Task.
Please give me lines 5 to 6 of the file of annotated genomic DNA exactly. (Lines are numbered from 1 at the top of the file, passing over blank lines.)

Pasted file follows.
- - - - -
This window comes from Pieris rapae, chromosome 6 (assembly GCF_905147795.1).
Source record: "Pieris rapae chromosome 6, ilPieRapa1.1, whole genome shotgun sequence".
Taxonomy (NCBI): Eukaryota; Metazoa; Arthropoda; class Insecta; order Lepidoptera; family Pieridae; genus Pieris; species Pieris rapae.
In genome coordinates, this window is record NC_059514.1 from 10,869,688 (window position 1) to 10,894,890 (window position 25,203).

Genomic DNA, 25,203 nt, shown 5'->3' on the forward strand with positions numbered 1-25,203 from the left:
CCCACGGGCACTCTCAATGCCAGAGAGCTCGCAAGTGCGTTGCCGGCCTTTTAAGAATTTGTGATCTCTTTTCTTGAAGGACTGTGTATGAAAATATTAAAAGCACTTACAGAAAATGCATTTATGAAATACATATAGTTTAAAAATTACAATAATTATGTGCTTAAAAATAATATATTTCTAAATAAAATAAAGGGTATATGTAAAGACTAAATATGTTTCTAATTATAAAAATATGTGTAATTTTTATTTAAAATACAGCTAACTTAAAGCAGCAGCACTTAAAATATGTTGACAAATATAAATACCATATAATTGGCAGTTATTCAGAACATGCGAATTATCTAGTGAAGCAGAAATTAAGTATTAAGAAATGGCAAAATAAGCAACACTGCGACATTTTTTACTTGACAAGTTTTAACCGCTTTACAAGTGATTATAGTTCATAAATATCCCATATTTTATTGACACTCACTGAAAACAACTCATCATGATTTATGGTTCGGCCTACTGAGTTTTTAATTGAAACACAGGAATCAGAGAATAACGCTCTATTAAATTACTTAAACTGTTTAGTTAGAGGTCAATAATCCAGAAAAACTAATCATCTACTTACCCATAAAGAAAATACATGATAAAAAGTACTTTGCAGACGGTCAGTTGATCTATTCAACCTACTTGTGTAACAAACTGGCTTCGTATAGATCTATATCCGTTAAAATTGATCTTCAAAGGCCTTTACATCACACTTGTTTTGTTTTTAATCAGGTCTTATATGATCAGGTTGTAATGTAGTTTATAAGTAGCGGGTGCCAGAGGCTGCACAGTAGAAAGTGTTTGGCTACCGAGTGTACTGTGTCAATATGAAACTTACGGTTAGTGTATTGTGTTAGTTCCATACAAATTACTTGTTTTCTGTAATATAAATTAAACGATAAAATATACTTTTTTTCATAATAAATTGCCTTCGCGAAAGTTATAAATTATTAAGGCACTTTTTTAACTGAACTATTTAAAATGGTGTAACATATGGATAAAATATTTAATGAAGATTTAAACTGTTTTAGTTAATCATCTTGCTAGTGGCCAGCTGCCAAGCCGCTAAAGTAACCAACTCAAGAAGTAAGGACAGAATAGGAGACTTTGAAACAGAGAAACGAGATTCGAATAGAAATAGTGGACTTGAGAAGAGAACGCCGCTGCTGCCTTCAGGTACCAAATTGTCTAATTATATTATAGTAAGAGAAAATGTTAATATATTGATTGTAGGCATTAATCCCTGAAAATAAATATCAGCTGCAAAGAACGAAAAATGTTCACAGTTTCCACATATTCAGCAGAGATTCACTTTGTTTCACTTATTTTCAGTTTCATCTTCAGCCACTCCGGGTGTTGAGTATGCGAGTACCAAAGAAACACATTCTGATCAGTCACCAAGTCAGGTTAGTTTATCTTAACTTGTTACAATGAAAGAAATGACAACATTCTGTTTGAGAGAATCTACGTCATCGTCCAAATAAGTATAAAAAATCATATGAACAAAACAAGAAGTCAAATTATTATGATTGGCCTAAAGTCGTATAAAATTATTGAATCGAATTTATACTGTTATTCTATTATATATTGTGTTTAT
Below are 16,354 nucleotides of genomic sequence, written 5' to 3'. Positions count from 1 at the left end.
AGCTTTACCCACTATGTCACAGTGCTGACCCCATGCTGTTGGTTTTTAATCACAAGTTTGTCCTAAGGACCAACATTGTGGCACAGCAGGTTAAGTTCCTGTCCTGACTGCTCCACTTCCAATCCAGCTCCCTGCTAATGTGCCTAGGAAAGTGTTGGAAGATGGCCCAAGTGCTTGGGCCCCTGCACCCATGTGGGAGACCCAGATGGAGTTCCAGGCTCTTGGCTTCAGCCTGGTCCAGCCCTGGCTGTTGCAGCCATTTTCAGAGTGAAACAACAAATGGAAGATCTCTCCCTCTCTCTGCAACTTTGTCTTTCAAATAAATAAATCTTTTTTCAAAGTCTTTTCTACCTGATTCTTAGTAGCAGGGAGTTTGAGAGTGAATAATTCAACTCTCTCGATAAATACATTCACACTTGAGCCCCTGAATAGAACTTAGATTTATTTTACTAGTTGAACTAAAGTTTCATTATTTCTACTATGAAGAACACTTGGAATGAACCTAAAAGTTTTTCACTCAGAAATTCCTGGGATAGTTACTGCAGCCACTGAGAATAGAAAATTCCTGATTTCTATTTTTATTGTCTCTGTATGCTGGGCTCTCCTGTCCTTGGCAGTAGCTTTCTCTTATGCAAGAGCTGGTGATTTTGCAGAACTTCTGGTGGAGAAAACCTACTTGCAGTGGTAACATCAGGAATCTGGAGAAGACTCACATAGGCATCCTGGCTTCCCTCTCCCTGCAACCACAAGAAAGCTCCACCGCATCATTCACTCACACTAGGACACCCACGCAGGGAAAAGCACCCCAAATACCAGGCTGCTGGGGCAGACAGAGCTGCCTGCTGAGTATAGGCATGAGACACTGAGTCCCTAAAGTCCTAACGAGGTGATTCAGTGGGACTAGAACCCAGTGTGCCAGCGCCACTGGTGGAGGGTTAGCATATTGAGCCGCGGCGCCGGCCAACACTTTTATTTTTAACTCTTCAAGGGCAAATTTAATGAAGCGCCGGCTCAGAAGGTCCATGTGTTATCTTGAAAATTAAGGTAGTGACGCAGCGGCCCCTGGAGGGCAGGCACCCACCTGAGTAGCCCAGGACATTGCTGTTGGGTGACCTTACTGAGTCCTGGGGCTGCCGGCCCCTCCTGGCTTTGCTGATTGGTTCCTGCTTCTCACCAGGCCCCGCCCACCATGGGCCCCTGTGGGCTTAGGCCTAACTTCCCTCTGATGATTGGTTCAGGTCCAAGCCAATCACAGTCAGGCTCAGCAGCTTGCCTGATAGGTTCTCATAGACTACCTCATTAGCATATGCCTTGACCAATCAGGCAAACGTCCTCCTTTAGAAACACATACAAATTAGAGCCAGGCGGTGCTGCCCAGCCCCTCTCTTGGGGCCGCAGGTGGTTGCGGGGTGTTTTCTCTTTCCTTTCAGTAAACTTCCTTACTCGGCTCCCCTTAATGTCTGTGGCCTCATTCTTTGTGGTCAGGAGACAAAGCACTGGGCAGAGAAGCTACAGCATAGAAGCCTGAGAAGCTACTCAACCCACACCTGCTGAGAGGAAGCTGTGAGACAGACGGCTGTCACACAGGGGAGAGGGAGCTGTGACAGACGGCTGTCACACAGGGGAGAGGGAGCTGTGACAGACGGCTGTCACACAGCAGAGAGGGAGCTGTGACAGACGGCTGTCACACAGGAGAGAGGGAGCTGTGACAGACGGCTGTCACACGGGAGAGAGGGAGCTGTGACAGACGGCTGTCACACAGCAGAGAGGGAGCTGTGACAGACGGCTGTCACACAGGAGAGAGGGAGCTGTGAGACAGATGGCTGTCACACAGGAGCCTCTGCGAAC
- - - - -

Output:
Genomic DNA, 25,203 nt, shown 5'->3' on the forward strand with positions numbered 1-25,203 from the left:
CCCACGGGCACTCTCAATGCCAGAGAGCTCGCAAGTGCGTTGCCGGCCTTTTAAGAATTTGTGATCTCTTTTCTTGAAGGACTGTGTATGAAAATATTAAAAGCACTTACAGAAAATGCATTTATGAAATACATATAGTTTAAAAATTACAATAATTATGTGCTTAAAAATAATATATTTCTAAATAAAATAAAGGGTATATGTAAAGACTAAATATGTTTCTAATTATAAAAATATGTGTAATTTTTATTTAAAATACAGCTAACTTAAAGCAGCAGCACTTAAAATATGTTGACAAATATAAATACCATATAATTGGCAGTTATTCAGAACATGCGAATTATCTAGTGAAGCAGAAATTAAGTATTAAGAAATGGCAAAATAAGCAACACTGCGACATTTTTTACTTGACAAGTTTTAACCGCTTTACAAGTGATTATAGTTCATAAATATCCCATATTTTATTGACACTCACTGAAAACAACTCATCATGATTTATGGTTCGGCCTACTGAGTTTTTAATTGAAACACAGGAATCAGAGAATAACGCTCTATTAAATTACTTAAACTGTTTAGTTAGAGGTCAATAATCCAGAAAAACTAATCATCTACTTACCCATAAAGAAAATACATGATAAAAAGTACTTTGCAGACGGTCAGTTGATCTATTCAACCTACTTGTGTAACAAACTGGCTTCGTATAGATCTATATCCGTTAAAATTGATCTTCAAAGGCCTTTACATCACACTTGTTTTGTTTTTAATCAGGTCTTATATGATCAGGTTGTAATGTAGTTTATAAGTAGCGGGTGCCAGAGGCTGCACAGTAGAAAGTGTTTGGCTACCGAGTGTACTGTGTCAATATGAAACTTACGGTTAGTGTATTGTGTTAGTTCCATACAAATTACTTGTTTTCTGTAATATAAATTAAACGATAAAATATACTTTTTTTCATAATAAATTGCCTTCGCGAAAGTTATAAATTATTAAGGCACTTTTTTAACTGAACTATTTAAAATGGTGTAACATATGGATAAAATATTTAATGAAGATTTAAACTGTTTTAGTTAATCATCTTGCTAGTGGCCAGCTGCCAAGCCGCTAAAGTAACCAACTCAAGAAGTAAGGACAGAATAGGAGACTTTGAAACAGAGAAACGAGATTCGAATAGAAATAGTGGACTTGAGAAGAGAACGCCGCTGCTGCCTTCAGGTACCAAATTGTCTAATTATATTATAGTAAGAGAAAATGTTAATATATTGATTGTAGGCATTAATCCCTGAAAATAAATATCAGCTGCAAAGAACGAAAAATGTTCACAGTTTCCACATATTCAGCAGAGATTCACTTTGTTTCACTTATTTTCAGTTTCATCTTCAGCCACTCCGGGTGTTGAGTATGCGAGTACCAAAGAAACACATTCTGATCAGTCACCAAGTCAGGTTAGTTTATCTTAACTTGTTACAATGAAAGAAATGACAACATTCTGTTTGAGAGAATCTACGTCATCGTCCAAATAAGTATAAAAAATCATATGAACAAAACAAGAAGTCAAATTATTATGATTGGCCTAAAGTCGTATAAAATTATTGAATCGAATTTATACTGTTATTCTATTATATATTGTGTTTAT